A Beach Near Trouville by Eugene Boudin
I was instantly drawn to this piece because of the subject matter: memories of my childhood started running through my mind, an element now sewn into my piece. On further research of the piece and the context in which it was painted, I found that the remote seaside town of Trouville was transformed into a popular seaside resort between 1850 and 1870. Contributing factors to this transformation were the construction of railways, a product of the french industrial revolution, as well as the publicity gained from writers and artists such as Monet and Boudin himself. Ironically, Boudin, an artist focused on capturing the beauty of nature, a pre-curser to the impressionist movement, played a part in the destruction of a once sparsely populated fishing village.
My piece focuses on this transformation. Representing the lone fisherwoman, the looping viol melody walks towards us from the distance, continually building and fragmenting until it all falls apart and returns to a safe place, a distant memory. Granular fragments of city field recordings swell and blend with the filtered white noise mimicking the sea, subtly adding elements of industrialisation. Memories of my past weave in and out of the texture, creating a reminiscent feeling replicating what Boudin may have felt once Trouville, the naturally beautiful place he spent so much time capturing in the medium of paint, changed into the popular seaside resort providing a break for city goers.
After my first look around the gallery, I had so many ideas about how a piece for this painting might sound. Some of my initial ideas included creating the world of Boudin as he was painting and the world of the lone fisherwoman: an alternate reality with a glitchy, mechanical aesthetic. Other ideas included inserting memories of my own into the piece, creating a reminiscent quality similar to that in Jon Hopkins’ ‘Abandon Window,’. I also toyed with the idea of creating a piece to wash over the listener, recreating all the hours I spent sitting on the beach, allowing my mind to wonder as the sounds of the sea washed over me.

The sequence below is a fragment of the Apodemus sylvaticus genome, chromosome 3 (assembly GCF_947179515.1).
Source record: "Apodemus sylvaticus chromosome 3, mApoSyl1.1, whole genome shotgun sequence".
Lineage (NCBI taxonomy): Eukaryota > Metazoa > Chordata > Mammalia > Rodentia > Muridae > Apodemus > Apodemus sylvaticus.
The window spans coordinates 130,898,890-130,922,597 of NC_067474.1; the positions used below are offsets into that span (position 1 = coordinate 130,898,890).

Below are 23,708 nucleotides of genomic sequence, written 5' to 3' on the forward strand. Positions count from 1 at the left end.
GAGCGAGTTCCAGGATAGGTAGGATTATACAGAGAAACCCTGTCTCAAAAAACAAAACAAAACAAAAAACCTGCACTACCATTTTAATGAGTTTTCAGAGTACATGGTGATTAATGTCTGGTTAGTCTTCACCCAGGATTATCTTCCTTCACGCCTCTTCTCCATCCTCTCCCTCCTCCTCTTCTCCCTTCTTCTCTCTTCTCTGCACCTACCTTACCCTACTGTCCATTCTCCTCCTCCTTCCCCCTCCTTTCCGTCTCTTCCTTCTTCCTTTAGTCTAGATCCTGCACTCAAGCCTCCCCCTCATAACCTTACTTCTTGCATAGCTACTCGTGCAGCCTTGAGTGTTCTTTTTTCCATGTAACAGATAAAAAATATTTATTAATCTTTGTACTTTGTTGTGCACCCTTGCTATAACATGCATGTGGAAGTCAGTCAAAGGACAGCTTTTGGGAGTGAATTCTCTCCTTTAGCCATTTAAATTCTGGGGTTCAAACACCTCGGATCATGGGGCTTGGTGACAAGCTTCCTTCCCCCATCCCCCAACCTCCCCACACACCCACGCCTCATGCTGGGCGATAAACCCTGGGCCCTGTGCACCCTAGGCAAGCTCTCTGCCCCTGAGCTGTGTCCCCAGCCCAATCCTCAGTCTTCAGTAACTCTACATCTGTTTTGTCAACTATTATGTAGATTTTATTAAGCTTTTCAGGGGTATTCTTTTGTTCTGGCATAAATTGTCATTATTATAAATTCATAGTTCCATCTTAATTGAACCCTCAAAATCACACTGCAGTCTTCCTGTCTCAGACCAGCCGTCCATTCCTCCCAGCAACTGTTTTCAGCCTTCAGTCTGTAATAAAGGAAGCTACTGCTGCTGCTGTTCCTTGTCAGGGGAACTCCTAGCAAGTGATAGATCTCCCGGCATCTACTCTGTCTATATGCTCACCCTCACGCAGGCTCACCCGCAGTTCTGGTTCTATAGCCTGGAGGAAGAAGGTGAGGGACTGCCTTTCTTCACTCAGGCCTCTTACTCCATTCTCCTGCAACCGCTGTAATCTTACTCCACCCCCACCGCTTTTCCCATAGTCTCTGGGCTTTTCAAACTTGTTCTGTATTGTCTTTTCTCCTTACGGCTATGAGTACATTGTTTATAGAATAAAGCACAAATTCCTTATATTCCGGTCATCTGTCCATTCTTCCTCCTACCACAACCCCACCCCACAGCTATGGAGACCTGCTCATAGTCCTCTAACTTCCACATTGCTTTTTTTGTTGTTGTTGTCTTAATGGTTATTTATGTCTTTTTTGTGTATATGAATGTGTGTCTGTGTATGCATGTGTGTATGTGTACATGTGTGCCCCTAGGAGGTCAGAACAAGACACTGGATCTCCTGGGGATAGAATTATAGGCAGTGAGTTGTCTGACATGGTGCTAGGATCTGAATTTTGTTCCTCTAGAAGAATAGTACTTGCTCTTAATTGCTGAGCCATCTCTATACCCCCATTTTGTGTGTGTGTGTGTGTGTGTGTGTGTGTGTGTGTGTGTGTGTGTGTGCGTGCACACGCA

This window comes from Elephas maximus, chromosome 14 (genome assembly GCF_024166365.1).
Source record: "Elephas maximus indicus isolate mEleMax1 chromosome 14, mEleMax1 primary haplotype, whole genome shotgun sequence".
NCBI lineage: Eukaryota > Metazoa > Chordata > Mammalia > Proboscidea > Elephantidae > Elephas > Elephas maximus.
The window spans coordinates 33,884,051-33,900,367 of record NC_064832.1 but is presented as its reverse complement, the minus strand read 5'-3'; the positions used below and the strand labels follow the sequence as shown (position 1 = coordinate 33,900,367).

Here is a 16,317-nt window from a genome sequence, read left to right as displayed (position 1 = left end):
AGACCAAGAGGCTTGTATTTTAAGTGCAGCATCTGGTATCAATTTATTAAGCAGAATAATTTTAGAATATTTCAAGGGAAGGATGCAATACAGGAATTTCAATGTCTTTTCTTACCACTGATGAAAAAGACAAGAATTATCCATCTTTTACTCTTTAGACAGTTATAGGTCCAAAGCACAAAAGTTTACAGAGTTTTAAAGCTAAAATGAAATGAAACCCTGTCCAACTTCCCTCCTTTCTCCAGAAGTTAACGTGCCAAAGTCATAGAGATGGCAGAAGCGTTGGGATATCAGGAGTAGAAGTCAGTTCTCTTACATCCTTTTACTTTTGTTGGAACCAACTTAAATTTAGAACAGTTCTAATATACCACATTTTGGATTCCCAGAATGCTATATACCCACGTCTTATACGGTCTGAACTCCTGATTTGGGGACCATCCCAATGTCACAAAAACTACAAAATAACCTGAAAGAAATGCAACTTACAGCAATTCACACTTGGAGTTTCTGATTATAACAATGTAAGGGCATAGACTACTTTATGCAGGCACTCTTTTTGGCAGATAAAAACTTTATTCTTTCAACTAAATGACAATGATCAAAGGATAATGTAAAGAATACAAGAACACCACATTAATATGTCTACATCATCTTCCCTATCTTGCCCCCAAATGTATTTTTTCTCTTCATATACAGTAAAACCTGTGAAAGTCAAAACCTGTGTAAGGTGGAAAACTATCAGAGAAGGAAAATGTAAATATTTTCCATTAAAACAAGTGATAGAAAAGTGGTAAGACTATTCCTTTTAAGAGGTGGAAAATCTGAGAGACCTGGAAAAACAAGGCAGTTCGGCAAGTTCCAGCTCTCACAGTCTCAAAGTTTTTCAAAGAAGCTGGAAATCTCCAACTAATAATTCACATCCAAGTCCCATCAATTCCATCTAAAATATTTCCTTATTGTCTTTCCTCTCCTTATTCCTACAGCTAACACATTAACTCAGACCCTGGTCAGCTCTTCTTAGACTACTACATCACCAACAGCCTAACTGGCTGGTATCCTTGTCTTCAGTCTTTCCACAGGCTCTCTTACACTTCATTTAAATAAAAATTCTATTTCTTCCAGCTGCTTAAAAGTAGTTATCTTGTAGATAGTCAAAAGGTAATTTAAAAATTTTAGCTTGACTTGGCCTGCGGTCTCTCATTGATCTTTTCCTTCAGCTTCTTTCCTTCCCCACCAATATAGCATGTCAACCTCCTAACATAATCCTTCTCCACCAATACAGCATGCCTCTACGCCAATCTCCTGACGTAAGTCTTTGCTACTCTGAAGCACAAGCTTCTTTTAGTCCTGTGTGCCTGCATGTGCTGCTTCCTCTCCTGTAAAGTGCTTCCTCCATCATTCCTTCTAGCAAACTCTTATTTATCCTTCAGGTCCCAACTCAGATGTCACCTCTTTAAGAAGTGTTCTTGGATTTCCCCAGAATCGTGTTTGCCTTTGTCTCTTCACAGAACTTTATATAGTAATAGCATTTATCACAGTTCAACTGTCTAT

My approach to the composition of this piece changed a number of times. After researching in the barber, my focus changed significantly. I felt that the transformation of Trouville was of great importance considering that Boudin dedicated his life to capturing it’s natural beauty. I wanted to harshly juxtapose two contrasting worlds: one of a more natural seascape, or an environment closely mimicking the sea, the second being an industrial world combining city field recordings and mechanical rhythmic material.
As I spent more time with the painting, I noticed different details but my interest in the lone fisherwoman only grew stronger after each viewing. To me, the painting was all about the solitary of the beach and I feel that the vast sky, the unusually large canvas and the single lone fisherwoman really highlight that. I therefore wanted to create that feeling sonically.
Taking a step away from a more sound design approach and inspired by the looping melodies of Jonsi and Alex, I wanted to create a melody to represent the lone fisherwoman walking towards us and guide us through the piece. I chose to record some simple melodies on the tenor viol as I feel that the viol has a very natural and primitive quality. Once I started working on and developing the looping viol melody and the more natural world, I realised that the time needed to juxtapose and eventually combine these two worlds would be greater than what the brief allowed. I have therefore fragmented the melody and inserted granular fragments of city field recordings to add subtle hints of a more industrial world.
In my mind, my piece takes you on the journey of the lone fisherwoman walking towards us from the distance. As she walks, she recalls past memories, memories that make her feel warm and safe, memories that remind her of home. As she walks across the beach and as she walks through time, she sees Trouville fragment, change and industrialise to some extent. With that change, some of the beauty is lost, distorting her love for it.
This piece is dedicated to Maggie, a friend who spent her life enjoying the beach.